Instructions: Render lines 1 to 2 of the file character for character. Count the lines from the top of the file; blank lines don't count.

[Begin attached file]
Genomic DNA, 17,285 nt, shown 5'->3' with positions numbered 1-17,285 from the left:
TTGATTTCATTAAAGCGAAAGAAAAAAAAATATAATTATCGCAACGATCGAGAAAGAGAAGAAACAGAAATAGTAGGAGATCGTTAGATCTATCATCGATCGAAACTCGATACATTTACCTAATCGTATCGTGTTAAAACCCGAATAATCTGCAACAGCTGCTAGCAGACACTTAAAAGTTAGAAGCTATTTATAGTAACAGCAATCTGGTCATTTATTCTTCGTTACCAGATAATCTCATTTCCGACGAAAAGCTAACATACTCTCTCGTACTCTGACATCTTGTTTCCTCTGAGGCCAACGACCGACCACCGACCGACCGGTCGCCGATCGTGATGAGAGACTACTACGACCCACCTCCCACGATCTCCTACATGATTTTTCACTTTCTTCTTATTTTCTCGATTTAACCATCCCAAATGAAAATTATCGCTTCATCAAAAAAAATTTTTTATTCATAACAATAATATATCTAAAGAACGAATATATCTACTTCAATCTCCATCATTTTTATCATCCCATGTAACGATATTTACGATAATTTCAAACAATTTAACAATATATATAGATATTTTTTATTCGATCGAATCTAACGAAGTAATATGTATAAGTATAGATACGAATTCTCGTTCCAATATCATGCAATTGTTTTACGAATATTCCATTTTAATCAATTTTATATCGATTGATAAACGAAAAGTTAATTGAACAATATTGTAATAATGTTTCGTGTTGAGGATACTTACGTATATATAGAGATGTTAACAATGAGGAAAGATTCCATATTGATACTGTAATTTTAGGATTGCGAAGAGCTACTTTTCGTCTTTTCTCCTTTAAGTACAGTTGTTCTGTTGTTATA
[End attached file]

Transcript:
Genomic DNA, 17,285 nt, shown 5'->3' with positions numbered 1-17,285 from the left:
TTGATTTCATTAAAGCGAAAGAAAAAAAAATATAATTATCGCAACGATCGAGAAAGAGAAGAAACAGAAATAGTAGGAGATCGTTAGATCTATCATCGATCGAAACTCGATACATTTACCTAATCGTATCGTGTTAAAACCCGAATAATCTGCAACAGCTGCTAGCAGACACTTAAAAGTTAGAAGCTATTTATAGTAACAGCAATCTGGTCATTTATTCTTCGTTACCAGATAATCTCATTTCCGACGAAAAGCTAACATACTCTCTCGTACTCTGACATCTTGTTTCCTCTGAGGCCAACGACCGACCACCGACCGACCGGTCGCCGATCGTGATGAGAGACTACTACGACCCACCTCCCACGATCTCCTACATGATTTTTCACTTTCTTCTTATTTTCTCGATTTAACCATCCCAAATGAAAATTATCGCTTCATCAAAAAAAATTTTTTATTCATAACAATAATATATCTAAAGAACGAATATATCTACTTCAATCTCCATCATTTTTATCATCCCATGTAACGATATTTACGATAATTTCAAACAATTTAACAATATATATAGATATTTTTTATTCGATCGAATCTAACGAAGTAATATGTATAAGTATAGATACGAATTCTCGTTCCAATATCATGCAATTGTTTTACGAATATTCCATTTTAATCAATTTTATATCGATTGATAAACGAAAAGTTAATTGAACAATATTGTAATAATGTTTCGTGTTGAGGATACTTACGTATATATAGAGATGTTAACAATGAGGAAAGATTCCATATTGATACTGTAATTTTAGGATTGCGAAGAGCTACTTTTCGTCTTTTCTCCTTTAAGTACAGTTGTTCTGTTGTTATA